A Loud Shout-Out for THE QUIET MAN


By Dr. Tom Snyder, Editor

f you’re looking for a good movie to celebrate St. Patrick’s Day today, you can’t go wrong by renting or buying a copy of the 1952 Oscar-winning classic, THE QUIET MAN. It’s my own favorite movie for St. Patrick’s Day, and one of my

favorite movies, and favorite comedies, of all time.


Directed by the talented John Ford and starring the equally talented John Wayne, Maureen O’Hara with the red flaming hair, Barry Fitzgerald, Victor McLaglen, Mildred Natwick, and Ward Bond, THE QUIET MAN is a delightful bit of hilarious Irish blarney that also gives a wonderful presentation of the give and take that a marriage needs to succeed.

In the story, John Wayne plays Sean Thornton, a reluctant ex-boxer from America who comes home to his family’s ancestral home in Inisfree, Ireland. Immediately, he tries to buy his mother’s old homestead, but runs afoul of “Red” Will Danaher (Victor McLaglen), who’s been trying to buy the homestead from the Widow Sarah Tillane (Mildred Natwick) for years. Will wants to buy the estate because he wants to marry the Widow Tillane, and the home where Sean was born sits right between the Widow’s estate and the Danaher farm.

At the same time, Sean spies a pretty Irish lass with flaming red hair (Maureen O’Hara), and he’s thinking about courting her. The trouble is, the Irish lass with the beautiful hair just happens to be Will Danaher’s sister, Mary Kate.

Can Sean overcome his mysterious fear of fighting to calm the mean brother, win Mary Kate’s hand in marriage and become part of the Irish town he loves so much?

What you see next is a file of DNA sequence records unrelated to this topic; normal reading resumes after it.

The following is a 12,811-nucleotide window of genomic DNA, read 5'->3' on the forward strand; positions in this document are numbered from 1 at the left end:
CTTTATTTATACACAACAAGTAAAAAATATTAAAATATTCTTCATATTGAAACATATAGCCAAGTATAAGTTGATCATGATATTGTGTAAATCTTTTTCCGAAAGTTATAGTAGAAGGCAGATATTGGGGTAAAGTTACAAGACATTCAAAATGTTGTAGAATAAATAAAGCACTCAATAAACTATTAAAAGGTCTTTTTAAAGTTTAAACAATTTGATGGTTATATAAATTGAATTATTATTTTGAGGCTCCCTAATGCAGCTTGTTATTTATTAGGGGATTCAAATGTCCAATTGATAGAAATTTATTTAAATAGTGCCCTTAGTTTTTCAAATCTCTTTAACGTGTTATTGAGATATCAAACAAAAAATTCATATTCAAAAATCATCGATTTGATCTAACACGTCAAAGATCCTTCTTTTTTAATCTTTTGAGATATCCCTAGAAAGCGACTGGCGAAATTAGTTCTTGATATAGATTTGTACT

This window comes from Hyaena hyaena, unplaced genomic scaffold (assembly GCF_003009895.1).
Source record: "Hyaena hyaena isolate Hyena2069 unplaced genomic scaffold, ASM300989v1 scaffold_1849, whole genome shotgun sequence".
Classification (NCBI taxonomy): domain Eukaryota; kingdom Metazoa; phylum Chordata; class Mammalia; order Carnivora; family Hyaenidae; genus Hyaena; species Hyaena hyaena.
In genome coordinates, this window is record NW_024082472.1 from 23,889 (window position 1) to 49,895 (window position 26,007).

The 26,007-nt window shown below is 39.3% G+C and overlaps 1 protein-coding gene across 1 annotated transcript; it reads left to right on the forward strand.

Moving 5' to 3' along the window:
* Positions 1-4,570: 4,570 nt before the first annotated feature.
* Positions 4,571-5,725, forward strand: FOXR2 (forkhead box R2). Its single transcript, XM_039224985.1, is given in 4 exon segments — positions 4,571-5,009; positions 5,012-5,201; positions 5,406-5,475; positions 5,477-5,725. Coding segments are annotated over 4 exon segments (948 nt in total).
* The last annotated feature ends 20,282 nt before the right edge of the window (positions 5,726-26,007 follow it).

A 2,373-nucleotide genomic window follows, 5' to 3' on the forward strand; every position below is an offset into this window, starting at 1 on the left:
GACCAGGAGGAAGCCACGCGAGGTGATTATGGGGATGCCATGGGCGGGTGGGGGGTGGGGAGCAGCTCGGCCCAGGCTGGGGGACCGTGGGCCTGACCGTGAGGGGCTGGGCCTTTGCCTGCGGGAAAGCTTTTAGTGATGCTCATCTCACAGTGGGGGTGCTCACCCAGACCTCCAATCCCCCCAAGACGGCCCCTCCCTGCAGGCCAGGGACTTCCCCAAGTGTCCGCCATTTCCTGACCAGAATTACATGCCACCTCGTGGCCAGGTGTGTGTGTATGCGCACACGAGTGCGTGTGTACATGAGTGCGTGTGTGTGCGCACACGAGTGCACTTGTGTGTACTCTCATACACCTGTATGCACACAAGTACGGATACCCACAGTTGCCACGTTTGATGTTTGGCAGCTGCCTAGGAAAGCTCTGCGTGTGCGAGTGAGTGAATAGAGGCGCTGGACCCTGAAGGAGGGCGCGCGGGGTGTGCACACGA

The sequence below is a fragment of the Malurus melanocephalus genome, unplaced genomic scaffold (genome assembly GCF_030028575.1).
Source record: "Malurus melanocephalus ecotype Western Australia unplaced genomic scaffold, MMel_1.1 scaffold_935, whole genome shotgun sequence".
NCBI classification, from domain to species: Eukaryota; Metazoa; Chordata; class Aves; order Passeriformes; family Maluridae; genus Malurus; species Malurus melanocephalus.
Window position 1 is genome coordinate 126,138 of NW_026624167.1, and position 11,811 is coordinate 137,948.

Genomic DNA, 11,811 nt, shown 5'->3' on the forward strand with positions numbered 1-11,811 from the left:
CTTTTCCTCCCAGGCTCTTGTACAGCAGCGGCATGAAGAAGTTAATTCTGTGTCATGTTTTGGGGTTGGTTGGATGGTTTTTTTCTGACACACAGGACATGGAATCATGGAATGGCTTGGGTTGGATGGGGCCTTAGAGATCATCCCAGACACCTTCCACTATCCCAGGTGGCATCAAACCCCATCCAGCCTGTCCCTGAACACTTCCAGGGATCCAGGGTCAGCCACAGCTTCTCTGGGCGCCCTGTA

THE QUIET MAN is a wonderfully winsome, beautifully photographed, colorful, warm, poignant, and funny masterpiece, brilliantly directed by John Ford, who won the Oscar for Best Director, one of his greatest triumphs. It has some of the greatest visual set-pieces ever put on film, including the famous kiss between John Wayne and Maureen O’Hara that Steven Spielberg used to such brilliant effect in E.T.

This is just a fun, thoroughly delightful movie. There are a couple comical references to the marriage bed for older teenagers and adults and some roughhouse play and fighting, but other than that, this is a pretty clean movie for families. Best of all, besides the movie’s magical, morally uplifting view of the give and take required between people intending on courting and getting married, THE QUIET MAN offers a very positive portrayal of two Christian leaders, a Catholic priest played by Ward Bond and a Protestant vicar played by Arthur Shields, the Rev. Playfair. In fact, the reverend’s name becomes an important symbol in the plot about Sean’s reluctance to stand up to, much less fight, his ill-tempered, would-be brother-in-law. And, although this is clearly a Catholic movie, the priest does a kind act for the Protestant pastor at the end of the movie that’s a model of Christian charity and that shows how the two faith communities can be united in spirit if not always in doctrine.

You do yourself a big disfavor if you’ve never seen this enjoyable, heartwarming movie or don’t have it in your personal home library.